Geologic map

A geologic map or geological map is a special-purpose map made to show geological features. Rock units or geologic strata are shown by color or symbols to indicate where they are exposed at the surface. Bedding planes and structural features such as faults, folds, foliations, and lineations are shown with strike and dip or trend and plunge symbols which give these features' three-dimensional orientations.

Stratigraphic contour lines may be used to illustrate the surface of a selected stratum illustrating the subsurface topographic trends of the strata. Isopach maps detail the variations in thickness of stratigraphic units. It is not always possible to properly show this when the strata are extremely fractured, mixed, in some discontinuities, or where they are otherwise disturbed.

Geological map Britain William Smith 1815
William Smith's geologic map
World geologic provinces
Mapped global geologic provinces



Rock units are typically represented by colors. Instead of (or in addition to) colors, certain symbols can be used. Different geologic mapping agencies and authorities have different standards for the colors and symbols to be used for rocks of differing types and ages.


A standard Brunton Geological compass, used commonly by geologists

Geologists take two major types of orientation measurements (using a hand compass like a Brunton compass): orientations of planes and orientations of lines. Orientations of planes are often measured as a "strike" and "dip", while orientations of lines are often measured as a "trend" and "plunge".

Strike and dip symbols consist of a long "strike" line, which is perpendicular to the direction of greatest slope along the surface of the bed, and a shorter "dip" line on side of the strike line where the bed is going downwards. The angle that the bed makes with the horizontal, along the dip direction, is written next to the dip line. In the azimuthal system, strike and dip are often given as "strike/dip" (for example: 270/15, for a strike of west and a dip of 15 degrees below the horizontal).

Trend and plunge are used for linear features, and their symbol is a single arrow on the map. The arrow is oriented in the downgoing direction of the linear feature (the "trend") and at the end of the arrow, the number of degrees that the feature lies below the horizontal (the "plunge") is noted. Trend and plunge are often notated as PLUNGE → TREND (for example: 34 → 86 indicates a feature that is angled at 34 degrees below the horizontal at an angle that is just East of true South).


The oldest preserved geologic map is the Turin papyrus (1150 BCE), which shows the location of building stone and gold deposits in Egypt.[1][2]

The earliest geologic map of the modern era is the 1771 "Map of Part of Auvergne, or figures of, The Current of Lava in which Prisms, Balls, Etc. are Made from Basalt. To be used with Mr. Demarest's theories of this hard basalt. Engraved by Messr. Pasumot and Daily, Geological Engineers of the King." This map is based on Nicolas Desmarest's 1768 detailed study of the geology and eruptive history of the Auvergne volcanoes and a comparison with the columns of the Giant's Causeway of Ireland. He identified both landmarks as features of extinct volcanoes. The 1798 report was incorporated in the 1771 (French) Royal Academy of Science compendium.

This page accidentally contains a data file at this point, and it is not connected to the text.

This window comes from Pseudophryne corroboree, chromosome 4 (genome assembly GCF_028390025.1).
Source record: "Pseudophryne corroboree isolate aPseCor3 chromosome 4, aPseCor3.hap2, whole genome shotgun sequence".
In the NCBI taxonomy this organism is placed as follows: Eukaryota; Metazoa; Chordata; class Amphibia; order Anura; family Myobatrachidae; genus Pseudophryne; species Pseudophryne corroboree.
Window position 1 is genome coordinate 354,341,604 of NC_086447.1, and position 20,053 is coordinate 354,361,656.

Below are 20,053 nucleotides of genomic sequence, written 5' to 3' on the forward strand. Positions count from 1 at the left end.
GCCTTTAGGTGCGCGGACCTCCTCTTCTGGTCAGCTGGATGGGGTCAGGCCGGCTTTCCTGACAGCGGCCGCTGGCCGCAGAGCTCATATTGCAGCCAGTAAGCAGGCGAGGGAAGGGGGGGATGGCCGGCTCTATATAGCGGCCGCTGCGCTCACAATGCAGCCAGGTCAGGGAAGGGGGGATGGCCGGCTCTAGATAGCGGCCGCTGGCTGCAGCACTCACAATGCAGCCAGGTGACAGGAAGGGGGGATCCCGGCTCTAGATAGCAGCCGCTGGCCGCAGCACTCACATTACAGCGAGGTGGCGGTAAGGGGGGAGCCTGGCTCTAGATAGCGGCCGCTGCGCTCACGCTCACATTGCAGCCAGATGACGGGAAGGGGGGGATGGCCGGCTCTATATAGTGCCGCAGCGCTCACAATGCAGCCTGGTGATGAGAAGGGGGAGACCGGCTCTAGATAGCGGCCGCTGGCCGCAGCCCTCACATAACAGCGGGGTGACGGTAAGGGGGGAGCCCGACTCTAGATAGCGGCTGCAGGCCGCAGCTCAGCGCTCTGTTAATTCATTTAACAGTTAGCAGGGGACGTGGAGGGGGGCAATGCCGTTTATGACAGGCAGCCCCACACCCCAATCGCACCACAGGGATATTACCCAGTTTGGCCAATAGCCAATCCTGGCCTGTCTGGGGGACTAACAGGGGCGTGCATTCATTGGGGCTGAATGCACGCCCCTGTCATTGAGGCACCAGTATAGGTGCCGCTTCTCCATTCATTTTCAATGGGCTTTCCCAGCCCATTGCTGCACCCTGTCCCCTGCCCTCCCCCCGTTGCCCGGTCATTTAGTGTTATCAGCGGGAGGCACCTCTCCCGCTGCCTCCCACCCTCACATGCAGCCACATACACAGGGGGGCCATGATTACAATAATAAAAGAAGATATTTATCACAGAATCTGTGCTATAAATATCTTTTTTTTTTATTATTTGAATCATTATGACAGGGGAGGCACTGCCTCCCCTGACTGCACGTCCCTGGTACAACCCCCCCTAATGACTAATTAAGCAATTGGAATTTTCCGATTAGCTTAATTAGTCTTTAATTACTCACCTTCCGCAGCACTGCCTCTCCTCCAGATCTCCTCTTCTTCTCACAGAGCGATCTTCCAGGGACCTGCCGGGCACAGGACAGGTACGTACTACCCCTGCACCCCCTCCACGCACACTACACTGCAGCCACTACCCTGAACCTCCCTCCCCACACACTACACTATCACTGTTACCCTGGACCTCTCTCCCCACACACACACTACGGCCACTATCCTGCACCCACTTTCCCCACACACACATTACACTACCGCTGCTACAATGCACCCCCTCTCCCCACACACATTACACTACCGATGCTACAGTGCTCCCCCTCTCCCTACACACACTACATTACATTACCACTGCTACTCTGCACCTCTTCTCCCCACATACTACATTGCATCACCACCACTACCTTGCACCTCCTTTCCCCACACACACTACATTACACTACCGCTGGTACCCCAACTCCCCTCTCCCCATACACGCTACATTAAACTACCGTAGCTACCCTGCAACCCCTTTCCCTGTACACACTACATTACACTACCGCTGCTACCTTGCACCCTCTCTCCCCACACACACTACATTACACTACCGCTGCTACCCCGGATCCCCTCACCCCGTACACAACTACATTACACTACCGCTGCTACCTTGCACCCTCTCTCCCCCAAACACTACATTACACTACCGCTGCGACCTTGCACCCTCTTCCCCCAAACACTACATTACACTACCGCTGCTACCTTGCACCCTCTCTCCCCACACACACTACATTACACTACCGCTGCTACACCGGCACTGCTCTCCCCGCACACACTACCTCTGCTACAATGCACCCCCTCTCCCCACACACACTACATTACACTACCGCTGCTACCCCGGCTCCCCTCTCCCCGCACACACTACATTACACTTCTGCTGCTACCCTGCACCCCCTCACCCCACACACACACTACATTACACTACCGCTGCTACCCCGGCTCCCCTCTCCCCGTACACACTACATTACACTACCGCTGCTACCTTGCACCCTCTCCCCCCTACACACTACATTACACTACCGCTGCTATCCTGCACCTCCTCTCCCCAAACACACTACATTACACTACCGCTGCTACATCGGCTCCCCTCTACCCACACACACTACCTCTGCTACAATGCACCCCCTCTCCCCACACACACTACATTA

The first geological map of the U.S. was produced in 1809 by William Maclure.[3] In 1807, Maclure undertook the self-imposed task of making a geological survey of the United States. He traversed and mapped nearly every state in the Union. During the rigorous two-year period of his survey, he crossed and recrossed the Allegheny Mountains some 50 times.[4][5] Maclure's map shows the distribution of five classes of rock in what are now only the eastern states of the present-day US.

The first geologic map of Great Britain was created by William Smith in 1815 using principles (Smith's laws) first formulated by Smith.[6]

Maps and mapping around the globe

North america terrain 2003 map
Geologic map of North America superimposed on a shaded relief map

United States

In the United States, geologic maps are usually superimposed over a topographic map (and at times over other base maps) with the addition of a color mask with letter symbols to represent the kind of geologic unit. The color mask denotes the exposure of the immediate bedrock, even if obscured by soil or other cover. Each area of color denotes a geologic unit or particular rock formation (as more information is gathered new geologic units may be defined). However, in areas where the bedrock is overlain by a significantly thick unconsolidated burden of till, terrace sediments, loess deposits, or other important feature, these are shown instead. Stratigraphic contour lines, fault lines, strike and dip symbols, are represented with various symbols as indicated by the map key. Whereas topographic maps are produced by the United States Geological Survey in conjunction with the states, geologic maps are usually produced by the individual states. There are almost no geologic map resources for some states, while a few states, such as Kentucky and Georgia, are extensively mapped geologically.

United Kingdom

In the United Kingdom the term geological map is used. The UK and Isle of Man have been extensively mapped by the British Geological Survey (BGS) since 1835; a separate Geological Survey of Northern Ireland (drawing on BGS staff) has operated since 1947.

Two 1:625,000 scale maps cover the basic geology for the UK. More detailed sheets are available at scales of 1:250,000, 1:50,000 and 1:10,000. The 1:625,000 and 1:250,000 scales show both onshore and offshore geology (the 1:250,000 series covers the entire UK continental shelf), whilst other scales generally cover exposures on land only.